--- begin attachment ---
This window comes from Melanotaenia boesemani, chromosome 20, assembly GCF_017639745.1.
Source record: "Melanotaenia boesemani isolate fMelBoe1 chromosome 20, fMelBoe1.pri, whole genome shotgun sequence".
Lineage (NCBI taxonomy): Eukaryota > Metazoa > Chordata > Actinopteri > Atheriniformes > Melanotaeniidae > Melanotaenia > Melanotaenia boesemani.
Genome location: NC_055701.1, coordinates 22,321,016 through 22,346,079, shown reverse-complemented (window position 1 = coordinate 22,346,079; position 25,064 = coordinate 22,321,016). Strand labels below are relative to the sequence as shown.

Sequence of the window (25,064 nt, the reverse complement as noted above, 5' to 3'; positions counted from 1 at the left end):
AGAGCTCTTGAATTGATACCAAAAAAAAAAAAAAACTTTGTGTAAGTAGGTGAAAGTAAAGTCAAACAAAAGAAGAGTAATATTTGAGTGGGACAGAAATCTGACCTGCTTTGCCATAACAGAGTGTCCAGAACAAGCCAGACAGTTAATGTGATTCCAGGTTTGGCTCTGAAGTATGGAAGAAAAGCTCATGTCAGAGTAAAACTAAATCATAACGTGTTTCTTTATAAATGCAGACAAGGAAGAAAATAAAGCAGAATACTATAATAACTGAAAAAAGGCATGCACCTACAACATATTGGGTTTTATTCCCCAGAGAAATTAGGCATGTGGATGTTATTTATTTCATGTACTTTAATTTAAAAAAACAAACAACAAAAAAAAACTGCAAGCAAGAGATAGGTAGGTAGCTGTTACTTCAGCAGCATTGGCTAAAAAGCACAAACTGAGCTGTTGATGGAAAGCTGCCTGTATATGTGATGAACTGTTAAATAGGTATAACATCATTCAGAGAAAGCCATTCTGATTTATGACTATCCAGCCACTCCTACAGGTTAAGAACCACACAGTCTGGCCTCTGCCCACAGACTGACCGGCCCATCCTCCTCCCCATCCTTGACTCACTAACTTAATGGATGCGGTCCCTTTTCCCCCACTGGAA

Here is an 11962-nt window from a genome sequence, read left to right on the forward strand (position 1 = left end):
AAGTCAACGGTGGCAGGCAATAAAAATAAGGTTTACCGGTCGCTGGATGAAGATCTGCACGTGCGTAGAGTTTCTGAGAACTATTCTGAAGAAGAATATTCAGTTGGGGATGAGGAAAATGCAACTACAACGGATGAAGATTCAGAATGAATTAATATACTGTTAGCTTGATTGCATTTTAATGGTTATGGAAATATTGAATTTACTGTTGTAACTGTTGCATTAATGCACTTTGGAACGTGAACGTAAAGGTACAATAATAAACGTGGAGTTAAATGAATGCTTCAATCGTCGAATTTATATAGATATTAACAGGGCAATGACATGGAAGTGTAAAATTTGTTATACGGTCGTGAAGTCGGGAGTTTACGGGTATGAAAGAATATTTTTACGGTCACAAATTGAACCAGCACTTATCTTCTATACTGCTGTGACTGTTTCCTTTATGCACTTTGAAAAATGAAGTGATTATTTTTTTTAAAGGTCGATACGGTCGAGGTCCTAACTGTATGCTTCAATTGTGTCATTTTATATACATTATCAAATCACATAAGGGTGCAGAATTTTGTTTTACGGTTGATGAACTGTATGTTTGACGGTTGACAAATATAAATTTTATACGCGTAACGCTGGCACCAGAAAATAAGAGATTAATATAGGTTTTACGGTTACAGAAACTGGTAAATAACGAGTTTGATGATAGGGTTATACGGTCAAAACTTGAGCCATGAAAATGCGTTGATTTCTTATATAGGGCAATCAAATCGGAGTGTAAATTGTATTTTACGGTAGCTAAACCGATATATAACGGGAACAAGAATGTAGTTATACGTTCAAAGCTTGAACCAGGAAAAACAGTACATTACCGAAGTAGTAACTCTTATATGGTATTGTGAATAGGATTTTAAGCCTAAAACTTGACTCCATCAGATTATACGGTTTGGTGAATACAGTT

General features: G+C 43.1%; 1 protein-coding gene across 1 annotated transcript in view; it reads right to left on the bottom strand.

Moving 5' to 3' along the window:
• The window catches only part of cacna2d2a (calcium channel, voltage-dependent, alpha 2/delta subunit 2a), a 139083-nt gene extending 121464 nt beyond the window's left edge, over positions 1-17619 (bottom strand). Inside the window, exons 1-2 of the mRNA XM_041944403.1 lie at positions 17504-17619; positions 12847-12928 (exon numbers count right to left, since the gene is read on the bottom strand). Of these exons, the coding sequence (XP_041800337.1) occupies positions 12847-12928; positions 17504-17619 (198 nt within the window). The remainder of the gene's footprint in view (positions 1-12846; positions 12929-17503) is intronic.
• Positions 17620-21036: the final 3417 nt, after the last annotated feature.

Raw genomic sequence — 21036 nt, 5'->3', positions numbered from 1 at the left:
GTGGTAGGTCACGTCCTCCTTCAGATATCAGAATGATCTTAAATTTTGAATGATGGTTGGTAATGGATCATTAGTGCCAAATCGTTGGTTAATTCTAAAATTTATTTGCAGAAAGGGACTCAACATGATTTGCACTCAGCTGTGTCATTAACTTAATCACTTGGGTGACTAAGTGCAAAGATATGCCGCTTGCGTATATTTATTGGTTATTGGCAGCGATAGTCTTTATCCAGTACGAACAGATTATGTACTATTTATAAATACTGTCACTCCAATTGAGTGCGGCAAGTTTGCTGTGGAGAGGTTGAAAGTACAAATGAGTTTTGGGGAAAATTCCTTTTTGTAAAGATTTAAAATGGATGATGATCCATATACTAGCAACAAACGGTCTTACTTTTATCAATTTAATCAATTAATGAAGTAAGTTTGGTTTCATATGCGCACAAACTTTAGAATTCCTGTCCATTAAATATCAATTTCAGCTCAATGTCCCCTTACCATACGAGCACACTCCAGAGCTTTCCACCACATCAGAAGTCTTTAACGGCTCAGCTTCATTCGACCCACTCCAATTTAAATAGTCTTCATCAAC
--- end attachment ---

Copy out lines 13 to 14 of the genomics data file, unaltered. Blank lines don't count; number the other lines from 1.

Raw genomic sequence — 21036 nt, 5'->3', positions numbered from 1 at the left:
GTGGTAGGTCACGTCCTCCTTCAGATATCAGAATGATCTTAAATTTTGAATGATGGTTGGTAATGGATCATTAGTGCCAAATCGTTGGTTAATTCTAAAATTTATTTGCAGAAAGGGACTCAACATGATTTGCACTCAGCTGTGTCATTAACTTAATCACTTGGGTGACTAAGTGCAAAGATATGCCGCTTGCGTATATTTATTGGTTATTGGCAGCGATAGTCTTTATCCAGTACGAACAGATTATGTACTATTTATAAATACTGTCACTCCAATTGAGTGCGGCAAGTTTGCTGTGGAGAGGTTGAAAGTACAAATGAGTTTTGGGGAAAATTCCTTTTTGTAAAGATTTAAAATGGATGATGATCCATATACTAGCAACAAACGGTCTTACTTTTATCAATTTAATCAATTAATGAAGTAAGTTTGGTTTCATATGCGCACAAACTTTAGAATTCCTGTCCATTAAATATCAATTTCAGCTCAATGTCCCCTTACCATACGAGCACACTCCAGAGCTTTCCACCACATCAGAAGTCTTTAACGGCTCAGCTTCATTCGACCCACTCCAATTTAAATAGTCTTCATCAAC